Parent Perceptions of their Child's Communication and Academic Experiences with Cochlear Implants

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Journal/Book Title/Conference

International Journal of Audiology

Publication Date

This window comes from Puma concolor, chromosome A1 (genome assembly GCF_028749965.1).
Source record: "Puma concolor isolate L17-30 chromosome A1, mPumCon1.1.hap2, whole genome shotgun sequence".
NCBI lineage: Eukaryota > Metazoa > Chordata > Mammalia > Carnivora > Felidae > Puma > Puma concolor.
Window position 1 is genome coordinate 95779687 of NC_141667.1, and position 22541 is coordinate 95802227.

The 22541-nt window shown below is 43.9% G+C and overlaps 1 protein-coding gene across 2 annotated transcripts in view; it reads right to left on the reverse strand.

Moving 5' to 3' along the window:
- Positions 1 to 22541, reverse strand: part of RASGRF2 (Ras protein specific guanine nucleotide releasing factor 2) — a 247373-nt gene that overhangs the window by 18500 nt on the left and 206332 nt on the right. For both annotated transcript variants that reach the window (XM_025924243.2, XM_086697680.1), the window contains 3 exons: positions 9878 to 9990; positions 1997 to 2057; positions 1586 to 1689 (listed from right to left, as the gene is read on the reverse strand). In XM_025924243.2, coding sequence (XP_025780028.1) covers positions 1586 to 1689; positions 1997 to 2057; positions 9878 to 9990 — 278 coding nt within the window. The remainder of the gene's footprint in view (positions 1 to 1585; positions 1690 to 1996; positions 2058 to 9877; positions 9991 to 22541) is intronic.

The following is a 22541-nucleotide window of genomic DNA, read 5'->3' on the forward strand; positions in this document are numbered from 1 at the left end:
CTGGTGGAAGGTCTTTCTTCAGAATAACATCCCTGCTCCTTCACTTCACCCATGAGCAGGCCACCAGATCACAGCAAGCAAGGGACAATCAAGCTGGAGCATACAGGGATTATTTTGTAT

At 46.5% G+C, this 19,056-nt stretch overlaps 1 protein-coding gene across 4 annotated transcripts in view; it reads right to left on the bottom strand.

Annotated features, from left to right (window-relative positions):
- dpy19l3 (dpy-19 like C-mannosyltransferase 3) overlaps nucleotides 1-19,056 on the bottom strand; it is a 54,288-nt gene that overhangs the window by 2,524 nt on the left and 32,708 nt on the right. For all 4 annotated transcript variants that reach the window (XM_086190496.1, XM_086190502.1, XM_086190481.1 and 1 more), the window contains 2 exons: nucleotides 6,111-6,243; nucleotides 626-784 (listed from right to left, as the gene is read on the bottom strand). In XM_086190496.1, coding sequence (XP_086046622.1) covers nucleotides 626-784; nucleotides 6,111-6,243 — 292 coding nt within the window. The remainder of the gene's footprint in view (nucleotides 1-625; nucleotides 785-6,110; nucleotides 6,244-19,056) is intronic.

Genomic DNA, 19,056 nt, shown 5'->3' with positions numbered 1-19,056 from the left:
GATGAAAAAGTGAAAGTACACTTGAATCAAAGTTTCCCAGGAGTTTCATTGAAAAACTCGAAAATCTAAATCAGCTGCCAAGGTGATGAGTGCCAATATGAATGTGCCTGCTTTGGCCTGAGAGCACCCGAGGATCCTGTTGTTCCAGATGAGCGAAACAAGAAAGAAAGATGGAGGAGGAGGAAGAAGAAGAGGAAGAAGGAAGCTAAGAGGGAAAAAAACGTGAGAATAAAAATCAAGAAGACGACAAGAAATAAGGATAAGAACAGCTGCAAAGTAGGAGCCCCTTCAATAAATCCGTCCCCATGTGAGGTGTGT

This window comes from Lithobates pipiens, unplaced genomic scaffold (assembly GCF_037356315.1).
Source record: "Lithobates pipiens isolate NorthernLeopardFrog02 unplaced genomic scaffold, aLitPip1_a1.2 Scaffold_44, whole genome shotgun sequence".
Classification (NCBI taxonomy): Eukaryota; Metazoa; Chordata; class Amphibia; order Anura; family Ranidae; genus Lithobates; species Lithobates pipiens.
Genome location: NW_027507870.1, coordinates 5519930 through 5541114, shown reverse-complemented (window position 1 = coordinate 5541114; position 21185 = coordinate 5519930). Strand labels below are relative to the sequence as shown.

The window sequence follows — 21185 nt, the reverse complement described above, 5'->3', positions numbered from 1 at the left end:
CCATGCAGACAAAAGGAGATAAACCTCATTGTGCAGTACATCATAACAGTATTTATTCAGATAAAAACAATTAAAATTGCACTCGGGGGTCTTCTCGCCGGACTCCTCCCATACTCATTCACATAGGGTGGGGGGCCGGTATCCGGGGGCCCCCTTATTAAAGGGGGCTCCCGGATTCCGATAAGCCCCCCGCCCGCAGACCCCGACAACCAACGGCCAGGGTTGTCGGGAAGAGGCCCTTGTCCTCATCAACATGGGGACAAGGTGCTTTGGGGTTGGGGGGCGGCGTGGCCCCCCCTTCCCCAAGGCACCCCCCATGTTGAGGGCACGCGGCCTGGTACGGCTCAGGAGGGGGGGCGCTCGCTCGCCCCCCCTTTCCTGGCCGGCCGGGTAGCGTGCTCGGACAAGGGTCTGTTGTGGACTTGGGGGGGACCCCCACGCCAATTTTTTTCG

Objective: To explore parent perceptions of communication and academic experiences of cochlear implant (CI) recipients under the age of 18. Design: Cross-sectional survey design. Two surveys (K-12, birth-5) queried parent perceptions of the impact of CI on communication, listening in various environments and academic achievement. Surveys contained 16–23 multiple choice and/or Likert ratings, plus four open-ended questions to assess reasons for obtaining a CI, satisfaction with CI and suggestions for professionals. Study sample: Surveys were sent to 156 parents of CI recipients; 81 surveys returned; response rate 52%. Results: According to parent report, 95% of K-12 children and 100% of preschool children used spoken language as their primary mode of communication; majority of K-12 children performed same as or better than peers across academic subjects; 99% of respondents were pleased with their decision to obtain a CI. The most important reasons reported for choosing CIs were for their child to use the same language as their families and to effectively communicate in hearing society. Satisfaction with CI was better in quiet than in noise. Respondents stressed the importance of audiologists having excellent skills in CI management and programming. Conclusions: Respondents were positive about the benefits of obtaining CI for their child.

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